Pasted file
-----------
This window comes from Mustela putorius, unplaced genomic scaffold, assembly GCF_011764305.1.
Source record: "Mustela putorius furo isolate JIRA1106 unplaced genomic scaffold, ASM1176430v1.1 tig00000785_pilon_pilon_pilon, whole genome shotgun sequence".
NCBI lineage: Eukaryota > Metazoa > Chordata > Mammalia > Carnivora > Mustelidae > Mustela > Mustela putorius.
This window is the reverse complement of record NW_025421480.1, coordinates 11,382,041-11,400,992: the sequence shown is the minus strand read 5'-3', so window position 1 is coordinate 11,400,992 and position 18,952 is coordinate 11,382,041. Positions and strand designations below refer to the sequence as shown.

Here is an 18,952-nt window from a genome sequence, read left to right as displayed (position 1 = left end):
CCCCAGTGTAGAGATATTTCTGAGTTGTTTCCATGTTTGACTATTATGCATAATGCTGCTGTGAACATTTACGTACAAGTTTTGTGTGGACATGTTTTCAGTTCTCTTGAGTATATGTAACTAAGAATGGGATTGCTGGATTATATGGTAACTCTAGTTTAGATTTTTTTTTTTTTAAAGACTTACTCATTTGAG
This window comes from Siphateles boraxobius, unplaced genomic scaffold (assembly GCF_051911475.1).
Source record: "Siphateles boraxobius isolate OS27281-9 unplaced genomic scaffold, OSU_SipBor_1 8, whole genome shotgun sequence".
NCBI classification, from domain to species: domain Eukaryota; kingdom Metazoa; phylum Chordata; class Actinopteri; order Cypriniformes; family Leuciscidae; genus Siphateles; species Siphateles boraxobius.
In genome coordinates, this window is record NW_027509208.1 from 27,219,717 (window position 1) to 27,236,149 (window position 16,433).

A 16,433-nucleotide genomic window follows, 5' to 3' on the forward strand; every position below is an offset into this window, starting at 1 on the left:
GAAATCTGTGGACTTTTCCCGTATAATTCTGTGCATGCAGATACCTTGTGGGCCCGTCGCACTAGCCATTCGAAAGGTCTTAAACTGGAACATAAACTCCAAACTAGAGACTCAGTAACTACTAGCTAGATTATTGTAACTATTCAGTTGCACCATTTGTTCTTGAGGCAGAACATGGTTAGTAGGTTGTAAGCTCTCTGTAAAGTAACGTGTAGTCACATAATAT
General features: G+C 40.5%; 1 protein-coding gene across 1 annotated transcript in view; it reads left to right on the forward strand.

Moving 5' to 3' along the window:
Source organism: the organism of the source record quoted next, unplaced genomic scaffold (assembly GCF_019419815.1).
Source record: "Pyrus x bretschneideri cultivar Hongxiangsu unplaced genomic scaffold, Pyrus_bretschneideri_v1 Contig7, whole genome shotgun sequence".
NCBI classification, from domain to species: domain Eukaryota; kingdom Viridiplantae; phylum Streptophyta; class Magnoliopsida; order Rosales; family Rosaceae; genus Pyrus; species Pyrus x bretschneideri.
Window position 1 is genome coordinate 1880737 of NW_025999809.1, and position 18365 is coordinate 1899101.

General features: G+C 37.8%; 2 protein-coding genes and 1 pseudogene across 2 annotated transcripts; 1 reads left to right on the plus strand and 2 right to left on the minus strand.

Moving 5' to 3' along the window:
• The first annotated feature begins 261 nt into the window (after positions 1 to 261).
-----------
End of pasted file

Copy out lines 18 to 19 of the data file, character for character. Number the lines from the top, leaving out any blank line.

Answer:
Window position 1 is genome coordinate 1880737 of NW_025999809.1, and position 18365 is coordinate 1899101.

General features: G+C 37.8%; 2 protein-coding genes and 1 pseudogene across 2 annotated transcripts; 1 reads left to right on the plus strand and 2 right to left on the minus strand.